Spend Matters welcomes this guest post from Nick Lazzara and Naseem Malik, of MRA Global Sourcing.
So, you’re ready for an executive role in a company’s procurement function and getting ready to razzle dazzle your future leadership, including the CPO. Yet you also notice that the CFO is one of the interviewers, and you’re eager to get the nod from this important executive and stakeholder. The savvy procurement practitioner will be cognizant of the difference between indirect and direct spend responsibilities and prepare accordingly.
For example, if the position’s purview is primarily on the indirect side, the candidate should speak about how the CFO can be a strong enabler in ensuring there aren’t any sacred cows when it comes to professional services. Strong CFO support can help overcome barriers when playing in non-traditional indirect categories (e.g., HR and compensation/benefits, marketing, legal, consulting). Expect to have a robust conversation on your experiences in working with such categories and how you successfully collaborated with internal partners.
Similarly, if you’re going into a direct category role, the CFO may have some pointed questions on how you helped release cash for the organization. Other areas of interest for them may be around your expertise on helping optimize working capital, (e.g., improving the forecasting process, reducing inventory and extending payables). In our experience, services and retail companies are more likely to have some sort of finance representation on the interviewing team than in the manufacturing industry.
Be Prepared to Explain the “How”
Some interesting insight from candidates we spoken with centered around the mechanics of the interview with finance executives. A common trait for these interviewers was the scrutiny of specific quantitative accomplishments cited on the resume. CFOs like to review bullet by bullet and understand the “how” when it comes to hitting your numbers.
Some popular questions focused on how the candidate calculated savings and whether those savings were annualized. Was it cost avoidance? Finance executives are also keen to understand how you received credit from your past organizations on savings in IT, R&D and marketing initiatives.
Another important issue for CFOs on the savings front was whether or not said savings were integrated into the next year’s budget. They also weren’t shy in asking, based on what you know thus far about their company, what you would think is a reasonable estimate for year-over-year savings if you landed the job. Bottom line: Be prepared for a robust discussion covering both macro and micro topics as they pertain to your workings with Finance.
Landing the Job: Next Steps
Now that you have landed a job with your dream company, how can you truly partner with your CFO to accelerate your results and gain buy-in from other key stakeholders?
One of the most important things to do is to speak their language. Procurement must learn and adopt the vernacular quickly and then demonstrate its results and the ensuing value the function is bringing to the organization. Once procurement has proven it can talk the talk and has sought the help of finance to validate its results, you will have found a powerful ally in getting things done. We must stress, however, that consistency and accuracy when it comes to results are imperative. Nothing will derail your relationship faster than presenting “alternative facts.”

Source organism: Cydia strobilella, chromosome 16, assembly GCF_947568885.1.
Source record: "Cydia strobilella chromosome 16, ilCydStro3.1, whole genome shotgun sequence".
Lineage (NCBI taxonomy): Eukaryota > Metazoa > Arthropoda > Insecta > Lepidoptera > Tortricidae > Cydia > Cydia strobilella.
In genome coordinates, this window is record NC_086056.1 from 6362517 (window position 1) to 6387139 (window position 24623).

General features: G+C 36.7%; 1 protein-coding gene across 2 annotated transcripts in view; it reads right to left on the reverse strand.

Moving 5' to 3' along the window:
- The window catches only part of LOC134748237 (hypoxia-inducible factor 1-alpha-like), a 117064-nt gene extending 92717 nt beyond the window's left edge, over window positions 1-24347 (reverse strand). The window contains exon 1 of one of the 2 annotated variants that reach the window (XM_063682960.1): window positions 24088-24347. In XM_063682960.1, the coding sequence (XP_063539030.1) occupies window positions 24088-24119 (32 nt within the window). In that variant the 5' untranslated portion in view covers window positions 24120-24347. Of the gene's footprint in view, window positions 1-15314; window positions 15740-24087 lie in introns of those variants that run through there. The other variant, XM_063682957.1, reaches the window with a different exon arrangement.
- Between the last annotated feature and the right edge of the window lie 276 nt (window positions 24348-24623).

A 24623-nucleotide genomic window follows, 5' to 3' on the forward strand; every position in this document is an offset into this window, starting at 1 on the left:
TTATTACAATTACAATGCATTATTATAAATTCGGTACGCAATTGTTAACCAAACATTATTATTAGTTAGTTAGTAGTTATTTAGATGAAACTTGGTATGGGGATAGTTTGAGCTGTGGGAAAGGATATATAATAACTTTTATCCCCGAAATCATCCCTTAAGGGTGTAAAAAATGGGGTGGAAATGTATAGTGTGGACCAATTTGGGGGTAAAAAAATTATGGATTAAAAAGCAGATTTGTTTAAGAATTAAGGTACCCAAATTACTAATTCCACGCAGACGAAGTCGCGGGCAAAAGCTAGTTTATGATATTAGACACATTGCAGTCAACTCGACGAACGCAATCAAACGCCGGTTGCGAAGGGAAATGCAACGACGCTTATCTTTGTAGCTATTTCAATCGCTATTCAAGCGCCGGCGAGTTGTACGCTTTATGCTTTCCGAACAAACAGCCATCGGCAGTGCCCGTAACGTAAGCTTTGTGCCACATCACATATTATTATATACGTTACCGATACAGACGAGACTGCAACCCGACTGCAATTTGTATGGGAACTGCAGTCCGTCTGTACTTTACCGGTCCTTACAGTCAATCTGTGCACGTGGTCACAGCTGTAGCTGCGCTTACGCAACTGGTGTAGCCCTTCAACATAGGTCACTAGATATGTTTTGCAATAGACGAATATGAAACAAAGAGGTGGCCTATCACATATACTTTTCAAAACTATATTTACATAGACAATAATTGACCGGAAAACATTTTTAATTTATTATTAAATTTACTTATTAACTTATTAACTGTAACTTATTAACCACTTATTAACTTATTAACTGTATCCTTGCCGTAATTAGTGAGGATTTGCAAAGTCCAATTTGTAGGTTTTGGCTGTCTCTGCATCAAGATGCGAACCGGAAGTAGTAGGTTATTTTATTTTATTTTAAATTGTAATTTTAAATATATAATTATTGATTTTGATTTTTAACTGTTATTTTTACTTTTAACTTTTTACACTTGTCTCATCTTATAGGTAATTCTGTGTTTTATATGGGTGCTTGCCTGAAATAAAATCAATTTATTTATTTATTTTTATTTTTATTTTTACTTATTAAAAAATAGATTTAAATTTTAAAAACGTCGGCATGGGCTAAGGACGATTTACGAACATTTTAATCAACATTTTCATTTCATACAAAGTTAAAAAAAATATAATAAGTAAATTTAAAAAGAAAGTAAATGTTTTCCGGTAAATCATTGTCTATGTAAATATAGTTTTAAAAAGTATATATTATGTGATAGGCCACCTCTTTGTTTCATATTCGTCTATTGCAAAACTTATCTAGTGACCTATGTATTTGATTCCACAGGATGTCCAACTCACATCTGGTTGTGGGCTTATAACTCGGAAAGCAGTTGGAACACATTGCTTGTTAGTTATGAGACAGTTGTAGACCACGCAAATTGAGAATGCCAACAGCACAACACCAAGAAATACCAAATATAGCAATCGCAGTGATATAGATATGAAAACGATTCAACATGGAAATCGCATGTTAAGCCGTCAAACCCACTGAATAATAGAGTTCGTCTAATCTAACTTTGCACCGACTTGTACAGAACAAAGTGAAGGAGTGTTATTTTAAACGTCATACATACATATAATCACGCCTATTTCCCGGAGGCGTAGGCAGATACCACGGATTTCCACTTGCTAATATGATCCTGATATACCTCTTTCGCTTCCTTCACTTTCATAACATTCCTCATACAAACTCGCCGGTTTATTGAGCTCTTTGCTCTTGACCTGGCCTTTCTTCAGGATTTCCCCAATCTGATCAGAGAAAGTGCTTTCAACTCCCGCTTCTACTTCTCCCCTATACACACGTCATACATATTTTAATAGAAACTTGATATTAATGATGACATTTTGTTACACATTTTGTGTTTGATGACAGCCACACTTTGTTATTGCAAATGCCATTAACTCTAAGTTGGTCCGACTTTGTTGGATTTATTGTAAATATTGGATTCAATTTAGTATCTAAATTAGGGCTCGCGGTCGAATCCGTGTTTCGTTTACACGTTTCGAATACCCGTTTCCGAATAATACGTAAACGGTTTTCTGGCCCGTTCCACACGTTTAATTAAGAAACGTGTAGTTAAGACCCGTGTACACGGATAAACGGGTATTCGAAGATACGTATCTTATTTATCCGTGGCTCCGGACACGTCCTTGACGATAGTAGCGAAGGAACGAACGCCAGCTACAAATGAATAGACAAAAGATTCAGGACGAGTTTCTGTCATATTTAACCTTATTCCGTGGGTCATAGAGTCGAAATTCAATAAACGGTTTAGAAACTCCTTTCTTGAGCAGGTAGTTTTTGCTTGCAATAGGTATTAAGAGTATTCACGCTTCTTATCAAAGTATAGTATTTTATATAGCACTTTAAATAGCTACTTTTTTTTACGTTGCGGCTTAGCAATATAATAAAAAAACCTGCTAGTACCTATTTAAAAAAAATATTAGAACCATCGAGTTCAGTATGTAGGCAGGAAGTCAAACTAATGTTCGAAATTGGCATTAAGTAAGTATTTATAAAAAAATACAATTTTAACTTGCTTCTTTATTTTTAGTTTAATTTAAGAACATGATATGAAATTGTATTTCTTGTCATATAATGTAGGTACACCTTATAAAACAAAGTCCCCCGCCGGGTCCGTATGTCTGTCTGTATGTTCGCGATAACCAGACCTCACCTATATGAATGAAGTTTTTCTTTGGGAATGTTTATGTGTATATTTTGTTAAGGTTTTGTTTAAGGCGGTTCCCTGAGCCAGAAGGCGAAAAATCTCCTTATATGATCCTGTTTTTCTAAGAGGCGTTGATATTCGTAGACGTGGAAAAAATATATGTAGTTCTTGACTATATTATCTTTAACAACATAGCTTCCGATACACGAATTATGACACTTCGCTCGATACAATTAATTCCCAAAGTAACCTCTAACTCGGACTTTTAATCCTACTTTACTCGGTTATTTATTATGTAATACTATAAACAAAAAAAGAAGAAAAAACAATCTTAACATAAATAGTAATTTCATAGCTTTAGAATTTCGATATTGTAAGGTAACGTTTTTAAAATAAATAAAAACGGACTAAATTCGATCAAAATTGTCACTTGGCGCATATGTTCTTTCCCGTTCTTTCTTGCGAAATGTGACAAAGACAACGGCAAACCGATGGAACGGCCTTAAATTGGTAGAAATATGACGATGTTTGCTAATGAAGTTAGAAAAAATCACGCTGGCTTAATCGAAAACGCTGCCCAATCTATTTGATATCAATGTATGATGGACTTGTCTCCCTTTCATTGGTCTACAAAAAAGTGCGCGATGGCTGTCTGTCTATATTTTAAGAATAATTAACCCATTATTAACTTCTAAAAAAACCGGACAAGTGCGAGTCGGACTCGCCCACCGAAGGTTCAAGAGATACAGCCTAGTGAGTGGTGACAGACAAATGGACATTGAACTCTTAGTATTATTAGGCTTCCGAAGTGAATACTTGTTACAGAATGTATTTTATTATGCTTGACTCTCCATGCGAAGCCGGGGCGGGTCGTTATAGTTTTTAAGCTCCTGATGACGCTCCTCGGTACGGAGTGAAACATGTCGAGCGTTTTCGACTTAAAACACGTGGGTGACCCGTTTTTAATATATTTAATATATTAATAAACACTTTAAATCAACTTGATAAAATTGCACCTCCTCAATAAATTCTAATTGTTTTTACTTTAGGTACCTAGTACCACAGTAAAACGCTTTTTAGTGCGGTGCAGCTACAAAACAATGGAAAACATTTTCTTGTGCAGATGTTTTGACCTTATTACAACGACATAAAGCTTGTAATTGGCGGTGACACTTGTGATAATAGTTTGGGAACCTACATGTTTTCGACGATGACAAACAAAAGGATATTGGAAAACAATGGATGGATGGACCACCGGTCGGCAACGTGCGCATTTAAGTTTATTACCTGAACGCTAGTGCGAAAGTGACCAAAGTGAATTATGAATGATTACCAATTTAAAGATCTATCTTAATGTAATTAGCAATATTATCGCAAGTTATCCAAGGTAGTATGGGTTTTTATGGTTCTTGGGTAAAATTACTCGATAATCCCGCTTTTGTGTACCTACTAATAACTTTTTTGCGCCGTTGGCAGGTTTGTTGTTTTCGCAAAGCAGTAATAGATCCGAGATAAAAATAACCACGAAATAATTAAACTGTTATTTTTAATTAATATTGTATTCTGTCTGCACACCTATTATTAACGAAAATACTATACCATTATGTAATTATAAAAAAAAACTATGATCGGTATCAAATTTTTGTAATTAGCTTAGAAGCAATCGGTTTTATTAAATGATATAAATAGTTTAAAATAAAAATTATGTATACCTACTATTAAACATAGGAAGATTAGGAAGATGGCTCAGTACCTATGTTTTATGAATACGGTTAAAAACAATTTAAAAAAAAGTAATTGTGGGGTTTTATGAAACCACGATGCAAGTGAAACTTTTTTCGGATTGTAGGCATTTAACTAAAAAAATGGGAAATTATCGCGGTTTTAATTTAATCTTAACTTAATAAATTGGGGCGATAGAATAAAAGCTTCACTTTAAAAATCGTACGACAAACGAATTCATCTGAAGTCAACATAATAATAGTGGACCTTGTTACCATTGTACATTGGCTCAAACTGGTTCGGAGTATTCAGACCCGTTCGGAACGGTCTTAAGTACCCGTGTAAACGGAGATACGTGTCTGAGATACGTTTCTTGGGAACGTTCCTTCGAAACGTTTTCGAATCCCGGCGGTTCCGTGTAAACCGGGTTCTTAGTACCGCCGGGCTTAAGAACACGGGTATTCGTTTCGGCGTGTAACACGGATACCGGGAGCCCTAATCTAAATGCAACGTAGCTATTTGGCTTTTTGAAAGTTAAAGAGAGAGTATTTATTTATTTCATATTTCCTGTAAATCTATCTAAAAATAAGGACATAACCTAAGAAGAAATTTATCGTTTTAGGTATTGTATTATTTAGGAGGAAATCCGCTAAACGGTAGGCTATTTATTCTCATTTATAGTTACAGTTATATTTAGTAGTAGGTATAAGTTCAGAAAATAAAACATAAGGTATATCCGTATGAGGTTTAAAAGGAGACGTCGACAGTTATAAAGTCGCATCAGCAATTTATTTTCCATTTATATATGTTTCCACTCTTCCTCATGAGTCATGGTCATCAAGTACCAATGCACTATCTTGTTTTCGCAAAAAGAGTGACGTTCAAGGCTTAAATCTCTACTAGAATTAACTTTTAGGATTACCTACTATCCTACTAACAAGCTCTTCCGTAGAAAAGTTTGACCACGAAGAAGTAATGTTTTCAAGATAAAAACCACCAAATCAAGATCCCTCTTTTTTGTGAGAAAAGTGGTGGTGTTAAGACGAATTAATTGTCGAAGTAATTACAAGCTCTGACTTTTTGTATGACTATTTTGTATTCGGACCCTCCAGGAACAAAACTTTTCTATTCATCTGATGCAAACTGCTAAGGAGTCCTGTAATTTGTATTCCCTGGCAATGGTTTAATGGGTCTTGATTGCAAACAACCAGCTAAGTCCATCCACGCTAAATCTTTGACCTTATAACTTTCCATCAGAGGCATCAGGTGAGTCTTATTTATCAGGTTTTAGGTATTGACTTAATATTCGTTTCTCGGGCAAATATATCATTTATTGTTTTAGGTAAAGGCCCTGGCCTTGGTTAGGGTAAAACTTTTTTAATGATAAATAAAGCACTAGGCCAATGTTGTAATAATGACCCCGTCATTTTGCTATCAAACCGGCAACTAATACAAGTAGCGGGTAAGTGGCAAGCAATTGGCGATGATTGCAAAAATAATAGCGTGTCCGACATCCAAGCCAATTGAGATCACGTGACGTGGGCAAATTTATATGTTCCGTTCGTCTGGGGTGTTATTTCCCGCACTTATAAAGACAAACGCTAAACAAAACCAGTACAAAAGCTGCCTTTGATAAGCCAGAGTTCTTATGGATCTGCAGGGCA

Since procurement typically functions in a center-led and highly matrixed environment, the finance team is well aware that governance can be a major challenge. When you have to influence behavior, and sell your value proposition while appeasing multiple stakeholders, the CFO can be instrumental in prodding the business to work with procurement early and often as it embarks upon new initiatives. And of course, when it comes time to seek investment in technology or people, who better than the CFO to have in your corner to approve?
Conversely, if your company’s CFO is more of a laissez-faire type, it doesn’t mean procurement is off the hook when it comes to quantifying its results, or that practitioners should minimize their relationship with finance.
What Others Have Done
In speaking with CPOs who have been CFOs and vice versa, they are united when it comes to how this partnership can not only significantly raise the stature of Procurement but help bring more value than almost any other relationship. By having a set of metrics that are on the same page as finance, the procurement scorecard will be relevant to the CFO. Some of the more progressive CPOs aspire to have quarterly and annual reports reference procurement contribution to not just bottom line but the top line and overall margin improvement.
Another trend that we first saw with a major CPG client is having a specific supply management finance resource on the CPO’s staff who is dedicated to financial oversight and liaising with the corporate finance team. This resource can be either an internal finance person rotating into procurement or brought in from the outside and can eventually end up in the finance function. Such cross-pollination of talent and partnering also helps procurement to not just become an afterthought when it comes to tactical financial strategy.
If procurement continues to collaborate and espouse transparency, it will garner attention from finance. Procurement needs to prove it can deliver tangible value that its internal business partners can attest to. Is procurement’s engagement model with their partners strategic and are the outcomes sustainable, enhancing its reputation within the company? If the answer is yes, then chances are good that you are on your way to fostering a strong relationship with finance.